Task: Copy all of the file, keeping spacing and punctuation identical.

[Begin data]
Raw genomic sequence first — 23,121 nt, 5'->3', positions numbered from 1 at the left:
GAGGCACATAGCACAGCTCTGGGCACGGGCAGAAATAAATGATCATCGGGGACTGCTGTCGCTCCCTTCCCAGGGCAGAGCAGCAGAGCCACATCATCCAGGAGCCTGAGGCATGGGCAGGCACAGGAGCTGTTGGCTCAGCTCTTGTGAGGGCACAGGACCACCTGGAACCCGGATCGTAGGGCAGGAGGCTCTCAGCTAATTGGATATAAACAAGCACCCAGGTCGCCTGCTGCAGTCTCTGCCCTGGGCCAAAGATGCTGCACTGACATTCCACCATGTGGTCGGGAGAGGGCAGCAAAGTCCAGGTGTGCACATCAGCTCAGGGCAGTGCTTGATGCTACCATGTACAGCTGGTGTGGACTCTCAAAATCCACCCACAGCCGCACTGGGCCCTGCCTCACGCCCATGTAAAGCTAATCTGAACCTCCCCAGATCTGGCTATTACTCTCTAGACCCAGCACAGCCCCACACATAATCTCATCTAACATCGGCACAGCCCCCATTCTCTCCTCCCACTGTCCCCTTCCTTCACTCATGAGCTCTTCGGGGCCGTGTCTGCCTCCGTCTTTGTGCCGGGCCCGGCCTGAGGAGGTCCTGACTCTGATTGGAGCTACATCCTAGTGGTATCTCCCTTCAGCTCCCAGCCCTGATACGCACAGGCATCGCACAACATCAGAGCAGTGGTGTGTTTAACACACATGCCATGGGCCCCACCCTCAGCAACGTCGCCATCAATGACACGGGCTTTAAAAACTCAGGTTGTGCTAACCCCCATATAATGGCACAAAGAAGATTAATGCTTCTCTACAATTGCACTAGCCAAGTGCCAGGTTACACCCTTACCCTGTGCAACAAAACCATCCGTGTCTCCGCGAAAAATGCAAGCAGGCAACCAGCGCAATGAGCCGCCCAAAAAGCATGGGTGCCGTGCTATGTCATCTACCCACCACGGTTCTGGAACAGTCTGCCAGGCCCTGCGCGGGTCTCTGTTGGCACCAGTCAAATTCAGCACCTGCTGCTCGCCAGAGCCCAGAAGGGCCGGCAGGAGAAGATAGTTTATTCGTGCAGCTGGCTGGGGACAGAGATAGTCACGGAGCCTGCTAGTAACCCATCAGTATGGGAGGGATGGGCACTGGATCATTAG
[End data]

Raw genomic sequence first — 23,121 nt, 5'->3', positions numbered from 1 at the left:
GAGGCACATAGCACAGCTCTGGGCACGGGCAGAAATAAATGATCATCGGGGACTGCTGTCGCTCCCTTCCCAGGGCAGAGCAGCAGAGCCACATCATCCAGGAGCCTGAGGCATGGGCAGGCACAGGAGCTGTTGGCTCAGCTCTTGTGAGGGCACAGGACCACCTGGAACCCGGATCGTAGGGCAGGAGGCTCTCAGCTAATTGGATATAAACAAGCACCCAGGTCGCCTGCTGCAGTCTCTGCCCTGGGCCAAAGATGCTGCACTGACATTCCACCATGTGGTCGGGAGAGGGCAGCAAAGTCCAGGTGTGCACATCAGCTCAGGGCAGTGCTTGATGCTACCATGTACAGCTGGTGTGGACTCTCAAAATCCACCCACAGCCGCACTGGGCCCTGCCTCACGCCCATGTAAAGCTAATCTGAACCTCCCCAGATCTGGCTATTACTCTCTAGACCCAGCACAGCCCCACACATAATCTCATCTAACATCGGCACAGCCCCCATTCTCTCCTCCCACTGTCCCCTTCCTTCACTCATGAGCTCTTCGGGGCCGTGTCTGCCTCCGTCTTTGTGCCGGGCCCGGCCTGAGGAGGTCCTGACTCTGATTGGAGCTACATCCTAGTGGTATCTCCCTTCAGCTCCCAGCCCTGATACGCACAGGCATCGCACAACATCAGAGCAGTGGTGTGTTTAACACACATGCCATGGGCCCCACCCTCAGCAACGTCGCCATCAATGACACGGGCTTTAAAAACTCAGGTTGTGCTAACCCCCATATAATGGCACAAAGAAGATTAATGCTTCTCTACAATTGCACTAGCCAAGTGCCAGGTTACACCCTTACCCTGTGCAACAAAACCATCCGTGTCTCCGCGAAAAATGCAAGCAGGCAACCAGCGCAATGAGCCGCCCAAAAAGCATGGGTGCCGTGCTATGTCATCTACCCACCACGGTTCTGGAACAGTCTGCCAGGCCCTGCGCGGGTCTCTGTTGGCACCAGTCAAATTCAGCACCTGCTGCTCGCCAGAGCCCAGAAGGGCCGGCAGGAGAAGATAGTTTATTCGTGCAGCTGGCTGGGGACAGAGATAGTCACGGAGCCTGCTAGTAACCCATCAGTATGGGAGGGATGGGCACTGGATCATTAG